The device sends regular electrical pulses through the vagus nerve to the brain to prevent epileptic seizures from occurring. The stimulator’s settings can be changed according to each patient’s needs using a special programming wand, with no additional surgery needed.

The study consists of two groups of patients with epilepsy, enrolling up to 40 patients in total at approximately 15 sites in the United States. The first group will include 20 patients with primary generalized tonic-clonic seizures. The second group will consist of 20 patients with partial onset seizures, including complex partial seizures with or without secondary generalization.

Each patient will participate in the study for a minimum of 15 months. The study will measure the percent change in seizure frequency and occurrence of stimulation-related adverse events in comparison to a patient’s baseline. Activation of various areas of the brain in response to stimulation will be assessed using functional magnetic resonance imaging or fMRI. Patients also will be evaluated to assess changes from baseline in seizure severity, quality of life, antiepileptic drug use, suicidality and adverse events.

Genetic Literacy Series: Primer Part 2—Paradigm Shifts in Epilepsy Genetics

This is the second of a 2?part primer on the genetics of the epilepsies within the Genetic Literacy Series of the Genetics Commission of the International League Against Epilepsy.

In Part 1, we covered types of genetic variation, inheritance patterns, and their relationship to disease. In Part 2, we apply these basic principles to the case of a young boy with epileptic encephalopathy and ask 3 important questions: (1) Is the gene in question an established genetic etiology for epilepsy? (2) Is the variant in this particular gene pathogenic by established variant interpretation criteria? (3) Is the variant considered causative in the clinical context? These questions are considered and then answered for the clinical case in question.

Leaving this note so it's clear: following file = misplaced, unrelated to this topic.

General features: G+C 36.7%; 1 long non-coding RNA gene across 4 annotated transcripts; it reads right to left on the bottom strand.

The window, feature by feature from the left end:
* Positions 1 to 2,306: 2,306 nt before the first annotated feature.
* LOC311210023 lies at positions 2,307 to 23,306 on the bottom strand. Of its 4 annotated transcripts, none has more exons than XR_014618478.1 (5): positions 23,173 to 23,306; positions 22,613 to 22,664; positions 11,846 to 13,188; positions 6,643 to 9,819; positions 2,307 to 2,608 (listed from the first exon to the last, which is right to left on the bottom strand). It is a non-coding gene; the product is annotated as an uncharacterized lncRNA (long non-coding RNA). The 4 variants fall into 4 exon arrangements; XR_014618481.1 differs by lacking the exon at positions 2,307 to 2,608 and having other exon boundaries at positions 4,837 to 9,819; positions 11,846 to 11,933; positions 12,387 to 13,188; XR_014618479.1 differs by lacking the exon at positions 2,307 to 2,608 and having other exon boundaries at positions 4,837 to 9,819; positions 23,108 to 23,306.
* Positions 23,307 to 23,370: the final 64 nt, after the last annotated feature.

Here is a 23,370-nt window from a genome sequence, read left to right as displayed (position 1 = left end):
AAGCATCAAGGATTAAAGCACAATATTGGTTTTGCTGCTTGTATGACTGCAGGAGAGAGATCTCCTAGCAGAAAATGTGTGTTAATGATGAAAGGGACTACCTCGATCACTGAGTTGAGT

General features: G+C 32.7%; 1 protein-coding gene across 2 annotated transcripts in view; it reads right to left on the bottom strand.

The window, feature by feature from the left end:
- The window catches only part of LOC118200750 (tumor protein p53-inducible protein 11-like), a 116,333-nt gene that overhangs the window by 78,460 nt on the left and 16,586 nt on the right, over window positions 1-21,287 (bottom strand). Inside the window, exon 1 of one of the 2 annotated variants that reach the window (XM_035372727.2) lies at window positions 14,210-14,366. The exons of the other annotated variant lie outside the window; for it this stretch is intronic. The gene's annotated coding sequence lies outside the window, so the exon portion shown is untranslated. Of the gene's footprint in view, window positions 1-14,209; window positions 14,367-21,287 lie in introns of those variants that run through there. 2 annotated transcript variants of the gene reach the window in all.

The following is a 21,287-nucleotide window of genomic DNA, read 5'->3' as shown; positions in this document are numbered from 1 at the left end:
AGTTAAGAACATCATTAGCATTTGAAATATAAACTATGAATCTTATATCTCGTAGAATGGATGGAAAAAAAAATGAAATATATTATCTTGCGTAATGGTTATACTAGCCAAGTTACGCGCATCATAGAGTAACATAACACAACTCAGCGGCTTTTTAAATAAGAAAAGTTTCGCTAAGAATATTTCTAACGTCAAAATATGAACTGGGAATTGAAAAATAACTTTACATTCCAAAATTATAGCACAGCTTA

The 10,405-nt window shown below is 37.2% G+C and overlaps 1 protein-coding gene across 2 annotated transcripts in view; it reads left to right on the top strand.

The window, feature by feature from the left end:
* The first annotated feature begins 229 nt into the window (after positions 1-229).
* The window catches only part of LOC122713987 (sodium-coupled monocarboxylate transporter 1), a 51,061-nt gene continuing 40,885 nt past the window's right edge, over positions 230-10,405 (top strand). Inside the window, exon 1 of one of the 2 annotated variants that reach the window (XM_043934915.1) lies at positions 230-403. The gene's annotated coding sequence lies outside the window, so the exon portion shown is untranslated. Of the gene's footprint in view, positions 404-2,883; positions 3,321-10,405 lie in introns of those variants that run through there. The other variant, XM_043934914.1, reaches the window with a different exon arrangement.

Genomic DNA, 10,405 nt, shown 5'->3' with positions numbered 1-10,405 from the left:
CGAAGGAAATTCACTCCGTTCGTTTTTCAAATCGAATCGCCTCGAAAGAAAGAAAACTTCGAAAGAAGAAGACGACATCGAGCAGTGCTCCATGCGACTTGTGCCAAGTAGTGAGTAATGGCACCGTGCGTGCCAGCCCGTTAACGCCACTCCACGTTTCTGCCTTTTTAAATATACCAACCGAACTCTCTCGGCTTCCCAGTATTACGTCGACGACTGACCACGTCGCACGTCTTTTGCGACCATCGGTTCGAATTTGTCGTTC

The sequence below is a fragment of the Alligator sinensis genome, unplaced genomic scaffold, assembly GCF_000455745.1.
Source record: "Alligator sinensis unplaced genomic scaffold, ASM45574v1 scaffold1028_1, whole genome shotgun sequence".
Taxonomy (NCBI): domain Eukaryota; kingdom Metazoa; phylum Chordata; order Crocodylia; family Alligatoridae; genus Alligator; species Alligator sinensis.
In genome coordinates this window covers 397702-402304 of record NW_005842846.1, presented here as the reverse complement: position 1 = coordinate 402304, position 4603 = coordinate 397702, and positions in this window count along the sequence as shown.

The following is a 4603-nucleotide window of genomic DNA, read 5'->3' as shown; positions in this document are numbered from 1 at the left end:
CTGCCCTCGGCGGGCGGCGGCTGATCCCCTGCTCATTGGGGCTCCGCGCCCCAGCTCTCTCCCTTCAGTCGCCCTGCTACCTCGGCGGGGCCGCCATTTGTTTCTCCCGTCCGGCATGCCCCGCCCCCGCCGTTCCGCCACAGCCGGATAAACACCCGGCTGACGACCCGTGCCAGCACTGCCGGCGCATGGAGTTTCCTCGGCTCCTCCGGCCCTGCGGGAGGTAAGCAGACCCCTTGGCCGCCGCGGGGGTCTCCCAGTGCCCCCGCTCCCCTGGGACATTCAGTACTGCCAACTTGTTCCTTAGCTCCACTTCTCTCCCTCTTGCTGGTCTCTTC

A Population?Based Cost?Effectiveness Study of Early Genetic Testing in Severe Epilepsies of Infancy

Significance: Severe epilepsies occur in 1 in 2000 infants, with the etiology identified in two?thirds, most commonly malformative. Early use of targeted whole exome sequencing (WES) yields more diagnoses at lower cost. Early genetic diagnosis will enable timely administration of precision medicines, once developed, with the potential to improve long?term outcome.

Objective: The severe epilepsies of infancy (SEI) are a devastating group of disorders that pose a major care and economic burden on society; early diagnosis is critical for optimal management. This study sought to determine the incidence and etiologies of SEI, and model the yield and cost?effectiveness of early genetic testing.